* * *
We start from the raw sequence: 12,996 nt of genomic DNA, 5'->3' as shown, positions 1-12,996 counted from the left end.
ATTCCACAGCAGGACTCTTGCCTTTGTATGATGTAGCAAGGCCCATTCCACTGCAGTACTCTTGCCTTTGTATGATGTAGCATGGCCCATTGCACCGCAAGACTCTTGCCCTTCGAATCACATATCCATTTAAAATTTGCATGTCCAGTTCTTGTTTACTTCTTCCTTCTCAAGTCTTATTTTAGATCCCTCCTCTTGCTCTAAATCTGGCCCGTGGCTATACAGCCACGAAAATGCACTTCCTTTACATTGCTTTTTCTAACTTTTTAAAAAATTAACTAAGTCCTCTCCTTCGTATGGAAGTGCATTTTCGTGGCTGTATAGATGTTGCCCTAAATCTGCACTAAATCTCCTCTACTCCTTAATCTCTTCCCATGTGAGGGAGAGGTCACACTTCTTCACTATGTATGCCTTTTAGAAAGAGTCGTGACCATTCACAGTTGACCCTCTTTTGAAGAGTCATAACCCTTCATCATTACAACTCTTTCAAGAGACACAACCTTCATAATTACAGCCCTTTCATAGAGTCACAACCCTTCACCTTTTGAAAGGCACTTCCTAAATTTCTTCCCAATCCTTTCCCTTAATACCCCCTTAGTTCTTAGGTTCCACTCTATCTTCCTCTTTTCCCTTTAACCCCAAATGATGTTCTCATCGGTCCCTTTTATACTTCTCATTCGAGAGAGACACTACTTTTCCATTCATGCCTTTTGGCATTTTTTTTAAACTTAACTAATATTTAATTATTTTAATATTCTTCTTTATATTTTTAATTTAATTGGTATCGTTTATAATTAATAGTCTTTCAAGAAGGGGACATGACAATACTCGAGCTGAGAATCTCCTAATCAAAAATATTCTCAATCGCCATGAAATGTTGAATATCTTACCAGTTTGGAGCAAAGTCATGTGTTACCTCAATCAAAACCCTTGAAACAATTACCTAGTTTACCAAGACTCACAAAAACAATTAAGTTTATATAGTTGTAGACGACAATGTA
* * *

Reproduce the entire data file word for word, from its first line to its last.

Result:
We start from the raw sequence: 12,996 nt of genomic DNA, 5'->3' as shown, positions 1-12,996 counted from the left end.
ATTCCACAGCAGGACTCTTGCCTTTGTATGATGTAGCAAGGCCCATTCCACTGCAGTACTCTTGCCTTTGTATGATGTAGCATGGCCCATTGCACCGCAAGACTCTTGCCCTTCGAATCACATATCCATTTAAAATTTGCATGTCCAGTTCTTGTTTACTTCTTCCTTCTCAAGTCTTATTTTAGATCCCTCCTCTTGCTCTAAATCTGGCCCGTGGCTATACAGCCACGAAAATGCACTTCCTTTACATTGCTTTTTCTAACTTTTTAAAAAATTAACTAAGTCCTCTCCTTCGTATGGAAGTGCATTTTCGTGGCTGTATAGATGTTGCCCTAAATCTGCACTAAATCTCCTCTACTCCTTAATCTCTTCCCATGTGAGGGAGAGGTCACACTTCTTCACTATGTATGCCTTTTAGAAAGAGTCGTGACCATTCACAGTTGACCCTCTTTTGAAGAGTCATAACCCTTCATCATTACAACTCTTTCAAGAGACACAACCTTCATAATTACAGCCCTTTCATAGAGTCACAACCCTTCACCTTTTGAAAGGCACTTCCTAAATTTCTTCCCAATCCTTTCCCTTAATACCCCCTTAGTTCTTAGGTTCCACTCTATCTTCCTCTTTTCCCTTTAACCCCAAATGATGTTCTCATCGGTCCCTTTTATACTTCTCATTCGAGAGAGACACTACTTTTCCATTCATGCCTTTTGGCATTTTTTTTAAACTTAACTAATATTTAATTATTTTAATATTCTTCTTTATATTTTTAATTTAATTGGTATCGTTTATAATTAATAGTCTTTCAAGAAGGGGACATGACAATACTCGAGCTGAGAATCTCCTAATCAAAAATATTCTCAATCGCCATGAAATGTTGAATATCTTACCAGTTTGGAGCAAAGTCATGTGTTACCTCAATCAAAACCCTTGAAACAATTACCTAGTTTACCAAGACTCACAAAAACAATTAAGTTTATATAGTTGTAGACGACAATGTA